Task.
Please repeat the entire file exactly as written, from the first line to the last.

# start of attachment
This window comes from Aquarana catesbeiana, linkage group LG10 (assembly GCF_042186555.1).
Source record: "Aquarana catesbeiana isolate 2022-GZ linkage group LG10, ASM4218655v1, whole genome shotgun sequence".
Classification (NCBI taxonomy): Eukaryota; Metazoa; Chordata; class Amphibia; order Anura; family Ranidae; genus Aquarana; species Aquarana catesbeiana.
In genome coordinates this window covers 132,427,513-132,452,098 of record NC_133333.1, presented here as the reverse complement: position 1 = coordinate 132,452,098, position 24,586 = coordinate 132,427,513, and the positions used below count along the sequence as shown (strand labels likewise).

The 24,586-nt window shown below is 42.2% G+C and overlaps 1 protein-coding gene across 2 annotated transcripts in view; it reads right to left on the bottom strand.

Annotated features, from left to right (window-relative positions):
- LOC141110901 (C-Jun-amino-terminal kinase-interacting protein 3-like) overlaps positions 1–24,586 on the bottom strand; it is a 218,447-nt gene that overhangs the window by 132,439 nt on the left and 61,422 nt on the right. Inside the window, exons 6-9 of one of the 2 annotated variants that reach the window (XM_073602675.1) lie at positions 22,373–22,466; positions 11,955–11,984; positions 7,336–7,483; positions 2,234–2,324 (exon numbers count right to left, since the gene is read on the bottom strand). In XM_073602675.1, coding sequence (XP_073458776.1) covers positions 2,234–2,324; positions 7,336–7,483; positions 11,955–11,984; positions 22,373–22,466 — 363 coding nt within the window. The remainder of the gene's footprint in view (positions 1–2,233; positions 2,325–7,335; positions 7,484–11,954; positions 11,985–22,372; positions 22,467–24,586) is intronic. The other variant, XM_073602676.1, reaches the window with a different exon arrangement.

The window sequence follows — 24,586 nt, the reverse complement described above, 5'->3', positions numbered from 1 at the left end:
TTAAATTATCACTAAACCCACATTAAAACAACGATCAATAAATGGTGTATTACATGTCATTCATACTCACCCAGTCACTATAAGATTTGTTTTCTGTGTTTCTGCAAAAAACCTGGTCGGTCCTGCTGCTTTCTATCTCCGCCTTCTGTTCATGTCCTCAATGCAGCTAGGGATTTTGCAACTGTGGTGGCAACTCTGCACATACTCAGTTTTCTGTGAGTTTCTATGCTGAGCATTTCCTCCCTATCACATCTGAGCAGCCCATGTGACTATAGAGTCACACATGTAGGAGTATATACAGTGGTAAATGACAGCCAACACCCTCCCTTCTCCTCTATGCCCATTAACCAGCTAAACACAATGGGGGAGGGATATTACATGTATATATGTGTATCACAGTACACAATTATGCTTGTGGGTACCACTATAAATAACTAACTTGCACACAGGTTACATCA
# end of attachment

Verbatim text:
This window comes from Aquarana catesbeiana, linkage group LG10 (assembly GCF_042186555.1).
Source record: "Aquarana catesbeiana isolate 2022-GZ linkage group LG10, ASM4218655v1, whole genome shotgun sequence".
Classification (NCBI taxonomy): Eukaryota; Metazoa; Chordata; class Amphibia; order Anura; family Ranidae; genus Aquarana; species Aquarana catesbeiana.
In genome coordinates this window covers 132,427,513-132,452,098 of record NC_133333.1, presented here as the reverse complement: position 1 = coordinate 132,452,098, position 24,586 = coordinate 132,427,513, and the positions used below count along the sequence as shown (strand labels likewise).

The 24,586-nt window shown below is 42.2% G+C and overlaps 1 protein-coding gene across 2 annotated transcripts in view; it reads right to left on the bottom strand.

Annotated features, from left to right (window-relative positions):
- LOC141110901 (C-Jun-amino-terminal kinase-interacting protein 3-like) overlaps positions 1–24,586 on the bottom strand; it is a 218,447-nt gene that overhangs the window by 132,439 nt on the left and 61,422 nt on the right. Inside the window, exons 6-9 of one of the 2 annotated variants that reach the window (XM_073602675.1) lie at positions 22,373–22,466; positions 11,955–11,984; positions 7,336–7,483; positions 2,234–2,324 (exon numbers count right to left, since the gene is read on the bottom strand). In XM_073602675.1, coding sequence (XP_073458776.1) covers positions 2,234–2,324; positions 7,336–7,483; positions 11,955–11,984; positions 22,373–22,466 — 363 coding nt within the window. The remainder of the gene's footprint in view (positions 1–2,233; positions 2,325–7,335; positions 7,484–11,954; positions 11,985–22,372; positions 22,467–24,586) is intronic. The other variant, XM_073602676.1, reaches the window with a different exon arrangement.

The window sequence follows — 24,586 nt, the reverse complement described above, 5'->3', positions numbered from 1 at the left end:
TTAAATTATCACTAAACCCACATTAAAACAACGATCAATAAATGGTGTATTACATGTCATTCATACTCACCCAGTCACTATAAGATTTGTTTTCTGTGTTTCTGCAAAAAACCTGGTCGGTCCTGCTGCTTTCTATCTCCGCCTTCTGTTCATGTCCTCAATGCAGCTAGGGATTTTGCAACTGTGGTGGCAACTCTGCACATACTCAGTTTTCTGTGAGTTTCTATGCTGAGCATTTCCTCCCTATCACATCTGAGCAGCCCATGTGACTATAGAGTCACACATGTAGGAGTATATACAGTGGTAAATGACAGCCAACACCCTCCCTTCTCCTCTATGCCCATTAACCAGCTAAACACAATGGGGGAGGGATATTACATGTATATATGTGTATCACAGTACACAATTATGCTTGTGGGTACCACTATAAATAACTAACTTGCACACAGGTTACATCA